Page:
Public health warning: Severe opioid overdoses related to nitazene use

NSW Health is warning the community about the dangers of nitazene following the hospitalisation of four people across Sydney with severe opioid overdoses in recent weeks.

Three people suffered severe overdoses after using what they believed was a nitazene. However, they took a much stronger nitazene than they thought they were taking. 

A fourth person also suffered an overdose after taking what they believed was a different drug, but it was a nitazene.

Nitazenes are extremely potent synthetic opioids which are more likely to decrease or stop breathing than other opioids.

NSW Health Chief Addiction Medicine Specialist, Dr Kate Conigrave said these drugs are extremely dangerous, as they can be hundreds of times more potent than heroin and can cause severe overdose or death. 

“Nitazenes are extremely potent and can vary widely in their strength,” Dr Conigrave.

“As they are illicit and unregulated, there is no way of knowing what type of nitazene is present or what dosage is being taken. The strength and contents can vary widely, even within the same batch.

“So it is extremely important that people recognise the signs of an opioid overdose.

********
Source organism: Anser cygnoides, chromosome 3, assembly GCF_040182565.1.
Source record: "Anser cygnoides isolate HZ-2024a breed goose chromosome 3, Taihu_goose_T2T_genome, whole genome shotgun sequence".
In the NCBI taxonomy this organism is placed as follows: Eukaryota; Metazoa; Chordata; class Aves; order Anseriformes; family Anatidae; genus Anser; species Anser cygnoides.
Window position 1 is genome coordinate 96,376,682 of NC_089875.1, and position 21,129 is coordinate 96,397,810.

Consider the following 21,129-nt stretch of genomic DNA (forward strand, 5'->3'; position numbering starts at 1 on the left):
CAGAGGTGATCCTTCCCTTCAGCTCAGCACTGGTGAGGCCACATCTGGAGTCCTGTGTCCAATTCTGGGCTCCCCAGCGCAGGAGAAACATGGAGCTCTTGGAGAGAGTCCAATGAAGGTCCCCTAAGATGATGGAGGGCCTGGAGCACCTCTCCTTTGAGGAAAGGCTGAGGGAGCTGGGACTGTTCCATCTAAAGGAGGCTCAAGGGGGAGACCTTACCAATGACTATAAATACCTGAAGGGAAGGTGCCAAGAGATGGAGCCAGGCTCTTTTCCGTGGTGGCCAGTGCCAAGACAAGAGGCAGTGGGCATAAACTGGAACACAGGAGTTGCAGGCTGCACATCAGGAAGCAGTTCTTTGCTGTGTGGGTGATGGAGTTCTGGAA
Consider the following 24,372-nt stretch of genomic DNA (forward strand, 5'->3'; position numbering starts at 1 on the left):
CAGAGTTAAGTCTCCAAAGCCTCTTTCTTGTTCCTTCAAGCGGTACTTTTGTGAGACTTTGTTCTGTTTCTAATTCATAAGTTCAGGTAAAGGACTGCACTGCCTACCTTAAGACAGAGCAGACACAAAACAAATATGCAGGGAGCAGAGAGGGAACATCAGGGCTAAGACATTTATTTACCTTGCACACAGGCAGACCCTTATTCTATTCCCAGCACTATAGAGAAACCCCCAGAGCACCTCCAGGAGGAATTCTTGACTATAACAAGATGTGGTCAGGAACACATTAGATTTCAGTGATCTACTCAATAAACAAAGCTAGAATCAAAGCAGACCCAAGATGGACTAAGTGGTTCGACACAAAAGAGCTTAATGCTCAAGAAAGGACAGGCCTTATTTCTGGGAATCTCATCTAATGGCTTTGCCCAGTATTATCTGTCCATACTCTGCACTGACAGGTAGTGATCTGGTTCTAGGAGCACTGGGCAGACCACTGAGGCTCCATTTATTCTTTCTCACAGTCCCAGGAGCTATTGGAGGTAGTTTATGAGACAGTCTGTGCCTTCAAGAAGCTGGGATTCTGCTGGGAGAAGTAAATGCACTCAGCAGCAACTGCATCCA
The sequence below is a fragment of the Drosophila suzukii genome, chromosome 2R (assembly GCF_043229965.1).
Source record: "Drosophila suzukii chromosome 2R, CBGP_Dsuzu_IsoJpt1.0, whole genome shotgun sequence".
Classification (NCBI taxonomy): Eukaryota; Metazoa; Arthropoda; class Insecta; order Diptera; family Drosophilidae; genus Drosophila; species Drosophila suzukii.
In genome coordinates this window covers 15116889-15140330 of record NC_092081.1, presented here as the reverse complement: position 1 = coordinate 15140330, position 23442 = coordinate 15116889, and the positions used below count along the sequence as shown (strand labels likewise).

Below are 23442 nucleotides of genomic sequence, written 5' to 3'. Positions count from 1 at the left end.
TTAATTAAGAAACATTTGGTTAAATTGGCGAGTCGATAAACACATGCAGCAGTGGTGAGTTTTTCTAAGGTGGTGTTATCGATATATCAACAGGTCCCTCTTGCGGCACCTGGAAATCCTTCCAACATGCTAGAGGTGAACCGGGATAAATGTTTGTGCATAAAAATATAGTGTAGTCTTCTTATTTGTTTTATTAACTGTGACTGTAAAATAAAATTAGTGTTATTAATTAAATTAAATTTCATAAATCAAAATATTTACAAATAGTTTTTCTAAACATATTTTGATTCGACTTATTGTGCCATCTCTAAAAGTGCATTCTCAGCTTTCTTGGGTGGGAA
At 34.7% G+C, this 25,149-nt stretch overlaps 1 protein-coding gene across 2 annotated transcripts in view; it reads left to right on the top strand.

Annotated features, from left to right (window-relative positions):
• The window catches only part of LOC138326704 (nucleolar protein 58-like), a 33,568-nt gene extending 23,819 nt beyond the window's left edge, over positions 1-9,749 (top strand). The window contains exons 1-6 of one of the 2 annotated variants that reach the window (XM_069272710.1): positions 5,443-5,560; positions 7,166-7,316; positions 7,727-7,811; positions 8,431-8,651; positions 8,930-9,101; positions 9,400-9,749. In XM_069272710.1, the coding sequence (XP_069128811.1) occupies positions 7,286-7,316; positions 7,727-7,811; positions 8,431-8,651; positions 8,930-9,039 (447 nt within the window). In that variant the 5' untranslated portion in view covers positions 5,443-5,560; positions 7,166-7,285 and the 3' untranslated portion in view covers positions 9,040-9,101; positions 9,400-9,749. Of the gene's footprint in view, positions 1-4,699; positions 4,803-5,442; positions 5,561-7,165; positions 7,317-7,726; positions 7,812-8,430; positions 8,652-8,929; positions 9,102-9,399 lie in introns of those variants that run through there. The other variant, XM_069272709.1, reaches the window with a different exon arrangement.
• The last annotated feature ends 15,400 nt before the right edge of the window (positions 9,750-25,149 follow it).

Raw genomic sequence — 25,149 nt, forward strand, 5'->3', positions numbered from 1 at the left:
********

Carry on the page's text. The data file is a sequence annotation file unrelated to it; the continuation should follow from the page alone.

“Opioids can cause pin-point pupils, drowsiness, loss of consciousness, slowed breathing/snoring and skin turning blue/grey, and can be life-threatening.

Last month, NSW Health issued a similar warning after a cluster of around 20 overdoses was reported in Nepean Blue Mountains Local Health District, where nitazenes were found in people who thought they were using heroin.

Prior to that, nitazenes were also detected in vapes and in counterfeit tablets, such as benzodiazepines, and in drugs thought to be heroin or MDMA.

“It’s strongly recommended that anyone who uses illicit drugs carry naloxone,” Dr Conigrave said.

Take home naloxone is a life saving measure which can temporarily reverse an opioid overdose, including with nitazenes. Nitazenes can last longer in the body than heroin and naloxone. Higher and repeated doses of naloxone are often required as well as hospital treatment.

Anyone who uses naloxone should call Triple Zero (000) for an Ambulance immediately after use for follow up care. You won’t get into trouble for seeking medical care. If you feel unwell, or if your friend feels unwell, do something about it.

Take home naloxone is available as an easy-to-use nasal spray or injection from some pharmacies and other health services. For more information on the take-home naloxone program visit: Your Room – Naloxone.

Naloxone is available from the NUAA via mail in a discreet package. Order via their online shop or call (02) 9171 6650.

Anyone who has concerns about adverse effects from drugs should contact the NSW Poisons Information Centre on 13 11 26, at any time 24/7.

For support and information on drug and alcohol problems, contact the Alcohol and Drug Information Service on 1800 250 015. This is a 24/7 service offering confidential and anonymous telephone counselling and information.

NSW public drug warnings are available at Public drug warnings.